AA8IA Amateur Radio

Archive for February, 2011

Modeling my 80m wire using EZNEC

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I’ve played around with EZNEC briefly before, but not enough to have really learned anything useful. But, yesterday I decided I’d install it again and attempt to do some really basic modelling of my current primary antenna.

A few things of note:

  1. Primary antenna is a 105′ long inverted V with the apex at 37′ and the ends at 0′. Yes, you read that correctly — ends at 0′. There is an approximately 39′ section of 450-ohm ladderline feeding this, which then runs into a DX Engineering 4:1 current balun and then into my LDG AT100Pro tuner. The center support is at ground level of the basement of our ranch home. The antenna wires are parallel with the back of the house and are approximately 13′ from the back of the house. The length of this wire is oriented nearly N-S (about 10-12 degrees W of N. Broadside would be nearly E-W (about 10-12 degrees S of W
  2. Secondary antenna is an Alpha Delta DX-EE, which is a shortened [using a coil] 40m dipole with separate parallel dipoles for 15 and 10m. This is about 11′ off the ground on one end and 35′ off the ground at the other end, with a slight droop in the middle due to having no center support and the weight of the LMR400 that is attached to it. This ends of this dipole are oriented NW-SE. Broadside to this antenna would be SW-NE.

My first antenna was the DX-EE. It worked well enough for being so low, but only on 20m through 10m. It would tune on 80m but lacked any efficiency. It tuned fine on 40m, but it’s shortened and really didn’t perform like I wanted it to. Because I primarily like domestic contests, I wanted/needed to have 40m/80m performance. That is why I decided to put up the Vee.

Obviously these are both compromise antennas because they are shortened antennas for the lowest bands I want to use them on. Besides, they are way to low to the ground.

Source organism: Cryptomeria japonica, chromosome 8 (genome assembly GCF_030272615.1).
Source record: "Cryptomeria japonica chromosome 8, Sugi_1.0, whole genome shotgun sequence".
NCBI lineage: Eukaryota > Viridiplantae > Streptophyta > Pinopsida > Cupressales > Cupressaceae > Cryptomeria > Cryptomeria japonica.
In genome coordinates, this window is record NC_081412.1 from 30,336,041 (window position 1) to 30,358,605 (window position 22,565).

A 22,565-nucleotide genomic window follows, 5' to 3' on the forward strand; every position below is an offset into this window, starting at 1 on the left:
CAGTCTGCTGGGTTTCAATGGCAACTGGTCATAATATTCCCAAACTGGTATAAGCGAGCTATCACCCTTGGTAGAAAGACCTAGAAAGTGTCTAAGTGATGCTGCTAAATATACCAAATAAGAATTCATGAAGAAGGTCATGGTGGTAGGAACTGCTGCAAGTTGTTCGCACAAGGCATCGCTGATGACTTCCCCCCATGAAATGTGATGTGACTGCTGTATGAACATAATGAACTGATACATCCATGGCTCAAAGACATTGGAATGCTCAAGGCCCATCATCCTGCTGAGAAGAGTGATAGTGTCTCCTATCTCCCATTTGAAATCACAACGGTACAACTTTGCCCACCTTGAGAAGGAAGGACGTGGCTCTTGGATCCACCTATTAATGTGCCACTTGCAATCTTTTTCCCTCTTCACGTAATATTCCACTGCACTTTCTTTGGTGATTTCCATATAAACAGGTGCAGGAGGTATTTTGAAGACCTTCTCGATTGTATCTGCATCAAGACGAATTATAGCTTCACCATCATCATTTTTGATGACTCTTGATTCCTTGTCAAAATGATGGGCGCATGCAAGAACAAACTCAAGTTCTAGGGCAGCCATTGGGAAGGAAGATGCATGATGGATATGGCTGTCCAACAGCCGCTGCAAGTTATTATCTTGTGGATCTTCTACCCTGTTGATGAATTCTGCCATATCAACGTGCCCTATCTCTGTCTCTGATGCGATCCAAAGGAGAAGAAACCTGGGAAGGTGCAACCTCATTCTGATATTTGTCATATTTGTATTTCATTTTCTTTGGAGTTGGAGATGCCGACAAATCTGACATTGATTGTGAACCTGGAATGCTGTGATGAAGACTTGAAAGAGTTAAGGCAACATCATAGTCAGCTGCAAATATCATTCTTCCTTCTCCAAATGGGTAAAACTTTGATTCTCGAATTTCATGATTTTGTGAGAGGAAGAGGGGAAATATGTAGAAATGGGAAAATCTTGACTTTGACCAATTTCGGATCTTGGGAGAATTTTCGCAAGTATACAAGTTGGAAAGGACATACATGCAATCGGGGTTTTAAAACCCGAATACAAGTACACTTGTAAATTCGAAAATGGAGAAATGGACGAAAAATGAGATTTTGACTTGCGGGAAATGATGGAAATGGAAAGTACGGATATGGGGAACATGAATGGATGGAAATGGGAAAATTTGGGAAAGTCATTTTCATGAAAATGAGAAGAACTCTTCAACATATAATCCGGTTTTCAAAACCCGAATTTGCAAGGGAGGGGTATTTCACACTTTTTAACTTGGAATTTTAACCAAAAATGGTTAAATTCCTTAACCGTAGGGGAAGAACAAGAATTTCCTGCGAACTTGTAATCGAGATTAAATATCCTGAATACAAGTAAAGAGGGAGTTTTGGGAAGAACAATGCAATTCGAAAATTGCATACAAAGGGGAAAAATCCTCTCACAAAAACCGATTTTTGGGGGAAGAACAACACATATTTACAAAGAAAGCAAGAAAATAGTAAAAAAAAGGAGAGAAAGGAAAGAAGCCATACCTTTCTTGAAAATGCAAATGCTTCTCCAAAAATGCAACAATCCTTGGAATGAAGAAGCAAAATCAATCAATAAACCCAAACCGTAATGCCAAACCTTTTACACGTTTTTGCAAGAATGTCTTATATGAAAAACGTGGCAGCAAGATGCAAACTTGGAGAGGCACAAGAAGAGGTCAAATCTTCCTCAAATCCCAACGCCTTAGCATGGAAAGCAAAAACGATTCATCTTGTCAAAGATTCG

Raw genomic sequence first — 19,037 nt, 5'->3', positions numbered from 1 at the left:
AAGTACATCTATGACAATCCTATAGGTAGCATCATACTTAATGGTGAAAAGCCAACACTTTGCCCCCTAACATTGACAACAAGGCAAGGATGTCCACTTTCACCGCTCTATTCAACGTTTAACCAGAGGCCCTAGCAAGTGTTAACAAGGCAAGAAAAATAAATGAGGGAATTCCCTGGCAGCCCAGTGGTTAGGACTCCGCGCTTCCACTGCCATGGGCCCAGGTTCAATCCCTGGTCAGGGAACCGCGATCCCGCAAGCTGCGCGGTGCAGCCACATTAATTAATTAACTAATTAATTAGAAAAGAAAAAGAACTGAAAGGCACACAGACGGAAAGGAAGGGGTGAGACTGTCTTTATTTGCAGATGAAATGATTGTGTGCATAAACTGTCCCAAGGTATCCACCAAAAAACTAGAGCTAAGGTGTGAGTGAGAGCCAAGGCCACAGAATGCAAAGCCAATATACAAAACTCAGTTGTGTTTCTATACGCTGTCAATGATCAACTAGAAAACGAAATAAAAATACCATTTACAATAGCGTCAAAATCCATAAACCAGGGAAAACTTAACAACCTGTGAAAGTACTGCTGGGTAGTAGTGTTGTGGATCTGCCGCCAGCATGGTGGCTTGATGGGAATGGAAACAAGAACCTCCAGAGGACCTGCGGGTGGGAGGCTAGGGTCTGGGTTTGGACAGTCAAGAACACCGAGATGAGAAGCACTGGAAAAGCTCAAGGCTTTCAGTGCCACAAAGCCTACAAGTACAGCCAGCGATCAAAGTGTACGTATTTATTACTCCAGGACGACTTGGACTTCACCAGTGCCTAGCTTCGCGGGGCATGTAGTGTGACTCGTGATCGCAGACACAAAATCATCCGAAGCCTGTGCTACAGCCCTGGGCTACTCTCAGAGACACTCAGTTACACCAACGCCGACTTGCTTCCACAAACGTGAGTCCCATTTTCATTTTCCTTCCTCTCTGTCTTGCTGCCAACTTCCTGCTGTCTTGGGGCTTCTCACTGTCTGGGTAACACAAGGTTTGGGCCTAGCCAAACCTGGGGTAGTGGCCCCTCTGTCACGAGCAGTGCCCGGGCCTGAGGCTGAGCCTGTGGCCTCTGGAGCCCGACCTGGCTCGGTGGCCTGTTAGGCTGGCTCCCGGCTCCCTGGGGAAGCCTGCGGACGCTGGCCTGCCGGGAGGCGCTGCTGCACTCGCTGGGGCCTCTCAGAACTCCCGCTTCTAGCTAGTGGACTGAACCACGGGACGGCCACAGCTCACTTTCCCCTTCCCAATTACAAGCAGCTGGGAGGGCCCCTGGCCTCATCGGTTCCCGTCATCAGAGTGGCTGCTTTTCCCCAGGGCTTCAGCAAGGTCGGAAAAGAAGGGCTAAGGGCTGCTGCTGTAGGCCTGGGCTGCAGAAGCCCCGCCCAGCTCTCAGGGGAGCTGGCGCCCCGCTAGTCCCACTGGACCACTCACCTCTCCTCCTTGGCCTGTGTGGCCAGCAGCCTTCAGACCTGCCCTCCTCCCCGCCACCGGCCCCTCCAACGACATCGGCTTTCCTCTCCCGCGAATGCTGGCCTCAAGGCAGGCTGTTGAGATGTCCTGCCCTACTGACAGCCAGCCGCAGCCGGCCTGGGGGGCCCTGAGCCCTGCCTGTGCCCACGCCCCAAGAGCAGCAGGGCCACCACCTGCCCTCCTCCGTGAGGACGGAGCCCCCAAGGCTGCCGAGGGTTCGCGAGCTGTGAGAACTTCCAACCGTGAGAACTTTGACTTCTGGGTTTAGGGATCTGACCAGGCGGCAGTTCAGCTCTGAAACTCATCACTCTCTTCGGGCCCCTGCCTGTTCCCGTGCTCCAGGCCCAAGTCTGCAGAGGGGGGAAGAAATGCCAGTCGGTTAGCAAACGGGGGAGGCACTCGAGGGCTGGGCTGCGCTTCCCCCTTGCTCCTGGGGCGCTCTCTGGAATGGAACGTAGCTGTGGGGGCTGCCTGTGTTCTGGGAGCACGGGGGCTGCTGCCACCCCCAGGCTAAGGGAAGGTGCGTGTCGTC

At any rate, when I got the 80m wire up I was pleasantly surprised at the performance. I was having great fun in the domestic contests and considered this antenna to be a great success. I was hearing and working stations very well that I couldn’t even hear on the DX-EE. Life was good.

I then participated in the ARRL International DX contest this year (CW) and realized how poor even this antenna is for non-domestic contests. So far I haven’t found a way to really improve upon that as far as antenna design / height goes. But I decided to do some modeling in EZNEC of the basic 80m Vee itself, as it is erected in my yard.

What I saw in EZNEC shed some serious light on things.

3.525 Mhz 3D plot with ends at 0′. Mostly omnidirectional with some favorability in the direction parallel to the dipole.

3.525 Mhz 2D plot with the ends at 0′. Max gain -0.5 dbi (-2.65 dbd).

3.525 Mhz 3D plot with the ends at 8′. Omnidirectional.

3.525 Mhz 2D plot with the ends at 8′. Max gain 5.07 dbi (2.92 dbd).

Lifting the ends off of the ground 8′ results in not only a more omnidirectional pattern but a remarkable improvement in maximum gain to 5.07 dbi (2.92 dbd).

Certainly this reveals that what the experts tell you is true — GET THOSE ENDS OFF OF THE GROUND! In my case, it looks like I would gain 5.5 db by simply elevating the ends of the dipole. This has to be the cheapest and easiest 5 db that I’d ever gain.